The differences between body lifts and suspension lifts are essential to know if you want to raise your vehicle. Both lifts give your truck more height. However, the body lift only raises the cab and bed of your vehicle or the body of your SUV. The suspension components remain the same.
A suspension lift replaces some of the suspension components with more substantial parts. The spread-out suspension creates a raised vehicle with higher ground clearance. For that reason, most off-road enthusiasts choose a suspension lift.
A body lift might be the correct choice for drivers who want a bit more height or a larger set of tires but have no interest in off-road excursions. The best lift type depends on your preferences, budget, performance desires, and other factors. So, we will go over each of the differences and help you determine which is better.
Main Differences Between Body Lift vs Suspension Lift
The main differences between a body lift vs suspension lift are:
- A body lift raises the ride height, whereas a suspension lift increases the driver’s viewpoint while adding ground clearance.
- Body lifts merely improve the vehicle’s visual appeal, whereas Suspension lifts increase off-road performance
- Body lifts are less expensive, whereas suspension lifts are often a better long-term investment
- A body lift will change the ride minimally, whereas a suspension lift will have a significant impact on your vehicle’s ride
- A body lift kit installation is a relatively simple DIY project you can complete in a day, whereas a suspension lift requires professional installation
The Installation Process
The installation process for body lifts is much easier than a suspension lift. It is one of the most common DIY truck modifications you can do. Suspension lifts are another story. You should have extensive experience with truck suspension projects before you attempt to install a suspension lift.
To install either lift, you will need a hydraulic jack, socket wrenches, screwdrivers, the kit, vehicle manual, and instructions. You also need to make sure that you have a flat area to park your vehicle. You need the car to be completely level throughout the entire process.
You also want to make sure you save all of the parts from your vehicle. You may need to use some of the original bolts during the process. So, you want to make sure that you keep them separated. The installation instructions will differ depending on your vehicle’s model and make and the kit manufacturer. However, all vehicle-specific lifts should come with the necessary parts and steps to complete the job.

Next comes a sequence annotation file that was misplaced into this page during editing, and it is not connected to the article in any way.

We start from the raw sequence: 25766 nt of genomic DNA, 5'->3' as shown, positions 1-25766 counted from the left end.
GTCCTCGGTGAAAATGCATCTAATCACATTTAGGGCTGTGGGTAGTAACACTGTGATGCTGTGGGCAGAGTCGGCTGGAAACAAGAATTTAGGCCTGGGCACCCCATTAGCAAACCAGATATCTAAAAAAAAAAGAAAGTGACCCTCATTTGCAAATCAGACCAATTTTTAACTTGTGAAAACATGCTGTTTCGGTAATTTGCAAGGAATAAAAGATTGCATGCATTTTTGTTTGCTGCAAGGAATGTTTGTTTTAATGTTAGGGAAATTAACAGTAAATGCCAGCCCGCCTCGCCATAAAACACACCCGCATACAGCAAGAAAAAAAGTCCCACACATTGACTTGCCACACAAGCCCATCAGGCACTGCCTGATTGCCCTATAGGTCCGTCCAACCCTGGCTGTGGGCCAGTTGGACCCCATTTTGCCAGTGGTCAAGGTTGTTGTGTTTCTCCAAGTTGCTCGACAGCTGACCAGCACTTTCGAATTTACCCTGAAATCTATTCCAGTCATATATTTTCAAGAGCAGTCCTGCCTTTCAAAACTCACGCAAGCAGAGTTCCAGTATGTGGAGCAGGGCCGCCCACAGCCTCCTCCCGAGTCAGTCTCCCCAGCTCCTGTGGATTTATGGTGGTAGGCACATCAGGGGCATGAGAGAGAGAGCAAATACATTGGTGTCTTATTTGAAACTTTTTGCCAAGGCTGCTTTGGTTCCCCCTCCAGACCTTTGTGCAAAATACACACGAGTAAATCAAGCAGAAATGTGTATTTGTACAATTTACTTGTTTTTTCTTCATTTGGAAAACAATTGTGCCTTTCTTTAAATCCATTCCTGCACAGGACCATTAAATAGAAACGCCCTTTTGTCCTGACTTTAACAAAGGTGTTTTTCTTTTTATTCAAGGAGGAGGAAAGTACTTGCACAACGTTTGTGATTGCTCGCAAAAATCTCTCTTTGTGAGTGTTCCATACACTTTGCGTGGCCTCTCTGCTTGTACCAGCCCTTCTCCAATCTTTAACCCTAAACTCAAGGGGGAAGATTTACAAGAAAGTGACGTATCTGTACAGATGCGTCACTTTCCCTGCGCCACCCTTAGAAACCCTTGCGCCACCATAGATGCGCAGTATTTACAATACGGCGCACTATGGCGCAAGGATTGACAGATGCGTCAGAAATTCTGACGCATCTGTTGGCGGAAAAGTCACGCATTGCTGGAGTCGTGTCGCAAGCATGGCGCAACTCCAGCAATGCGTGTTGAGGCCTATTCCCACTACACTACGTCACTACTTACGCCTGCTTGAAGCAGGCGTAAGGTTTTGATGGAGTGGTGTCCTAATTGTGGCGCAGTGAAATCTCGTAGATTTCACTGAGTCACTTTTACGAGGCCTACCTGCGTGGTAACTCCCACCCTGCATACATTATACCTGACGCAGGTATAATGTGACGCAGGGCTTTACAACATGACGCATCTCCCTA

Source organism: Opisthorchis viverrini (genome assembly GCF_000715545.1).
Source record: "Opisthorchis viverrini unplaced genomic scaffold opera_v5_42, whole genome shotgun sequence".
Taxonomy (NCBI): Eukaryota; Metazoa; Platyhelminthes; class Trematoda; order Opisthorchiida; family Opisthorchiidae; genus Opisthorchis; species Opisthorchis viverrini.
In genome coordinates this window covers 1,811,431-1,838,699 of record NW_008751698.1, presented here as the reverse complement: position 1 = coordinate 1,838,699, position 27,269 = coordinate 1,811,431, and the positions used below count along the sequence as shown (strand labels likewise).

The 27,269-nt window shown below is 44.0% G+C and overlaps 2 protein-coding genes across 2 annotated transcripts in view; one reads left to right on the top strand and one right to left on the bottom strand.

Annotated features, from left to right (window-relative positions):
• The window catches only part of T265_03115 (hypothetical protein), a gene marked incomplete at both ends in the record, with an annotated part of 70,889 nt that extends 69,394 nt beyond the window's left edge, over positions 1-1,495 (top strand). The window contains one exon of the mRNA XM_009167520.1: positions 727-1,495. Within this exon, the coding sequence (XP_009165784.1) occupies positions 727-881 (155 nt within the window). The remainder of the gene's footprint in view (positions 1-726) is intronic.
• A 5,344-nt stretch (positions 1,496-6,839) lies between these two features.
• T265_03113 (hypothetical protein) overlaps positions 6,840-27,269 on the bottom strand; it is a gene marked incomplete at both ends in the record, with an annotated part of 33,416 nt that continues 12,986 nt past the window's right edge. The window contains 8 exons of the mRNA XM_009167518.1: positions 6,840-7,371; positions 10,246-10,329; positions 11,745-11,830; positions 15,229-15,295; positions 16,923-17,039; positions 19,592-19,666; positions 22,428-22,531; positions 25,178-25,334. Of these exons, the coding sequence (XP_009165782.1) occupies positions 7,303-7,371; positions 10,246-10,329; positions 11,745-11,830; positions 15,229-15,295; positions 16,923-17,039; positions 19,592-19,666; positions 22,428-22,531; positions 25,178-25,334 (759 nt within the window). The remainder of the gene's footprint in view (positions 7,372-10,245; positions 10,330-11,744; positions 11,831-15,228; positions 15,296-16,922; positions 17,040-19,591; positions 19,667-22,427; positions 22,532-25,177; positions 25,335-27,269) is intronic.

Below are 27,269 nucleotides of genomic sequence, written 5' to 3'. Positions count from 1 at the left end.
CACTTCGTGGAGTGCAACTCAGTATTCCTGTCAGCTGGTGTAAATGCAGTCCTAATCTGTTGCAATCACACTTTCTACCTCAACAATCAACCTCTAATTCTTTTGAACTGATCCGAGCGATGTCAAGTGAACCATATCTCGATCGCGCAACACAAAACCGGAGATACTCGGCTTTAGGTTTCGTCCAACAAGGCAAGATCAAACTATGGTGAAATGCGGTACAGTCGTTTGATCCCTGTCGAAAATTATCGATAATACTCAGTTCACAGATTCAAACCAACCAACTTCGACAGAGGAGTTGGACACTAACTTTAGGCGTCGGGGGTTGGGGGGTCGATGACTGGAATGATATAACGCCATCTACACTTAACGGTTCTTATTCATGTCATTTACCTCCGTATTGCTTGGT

Parts Replacements Required for Body Lifts and Suspension Lifts
The parts required to install a body lift are different from those of a suspension lift. A body lift kit only requires a handful of new parts, which include:
- Lift blocks
With suspension lift kits, the components you need depend on the height and type. However, a less substantial lift requires:
- Strut spacers
- Lift blocks
- Coil springs
- Lift blocks
In some cases, usually, when you are lifting a vehicle more than six inches, additional parts are necessary to correct the steering geometry, gear ratio, weight distribution, and brake and fuel lines, including:
- Control arms
- Trailing arms
- Ring and pinion gears
- Steering column relocation brackets
- Fuel line extensions
Body Lift vs Suspension Lift Performance
In terms of performance, the best lift for you will depend on whether or not you plan to take your vehicle off-road. For city drivers, you will want a better ride on the streets. If you plan to take your lifted truck or SUV off-road, you need more clearance and room for larger tires.
These are just a few of the performance factors to consider. Both lift kit types affect your overall drive, dependability, and maintenance costs. So, to avoid buyer’s regret, you need to know each way your vehicle will change.
Both lift types can negatively impact your fuel economy. However, several factors further reduce the miles per gallon (mpg) a vehicle gets. Tires are one of the major components you have to consider. The larger the tires, the less mpg your truck will get.
The height of your lift kit also affects your mpg. Because both body lifts and suspension lifts increase the vehicle’s profile, more wind resistance increases your fuel consumption.
While neither lift type will directly impact the speed your truck is capable of going, if you purchase larger tires, your speedometer will not be correctly calibrated unless you swap out the factor gears for smaller ones. The result will be a reading that is lower than your actual speed and a sluggish ride.
Both lift types can be costly to maintain. However, suspension lifts tend to fail more often because they are more complex. The dependability further declines if:
- The installation is faulty.
- You use cheap parts.
- The kit is not for your vehicle.
- The lift is not professionally installed.
Body lifts are reasonably simple, and the parts are less costly to replace. The most common issues with body lifts occur when the bed or cab of the truck detaches. Some kits come with smaller washers that quickly come off with usual road rattling. However, you can quickly remedy that by using larger washers and checking them routinely.
While a body lift does not increase a vehicle’s ground clearance, it will allow you to add larger tires in some cases. You can add some clearance with a body lift, but it depends on what size tires you can fit.
If you want to add substantial clearance, a suspension lift is a better choice. If you are using your factory tires, a 2-inch lift will give you two additional inches of clearance. Suspension lifts may also allow for larger tread tires.
Driving a lifted vehicle takes some practice. When you raise a truck, you change the weight distribution. Tires, rims, and axles only make up 10 percent of your vehicle’s weight. The body is around 20 percent, and the engine, frame, transmission, drivetrain, and other engine compartment components are about 70 percent.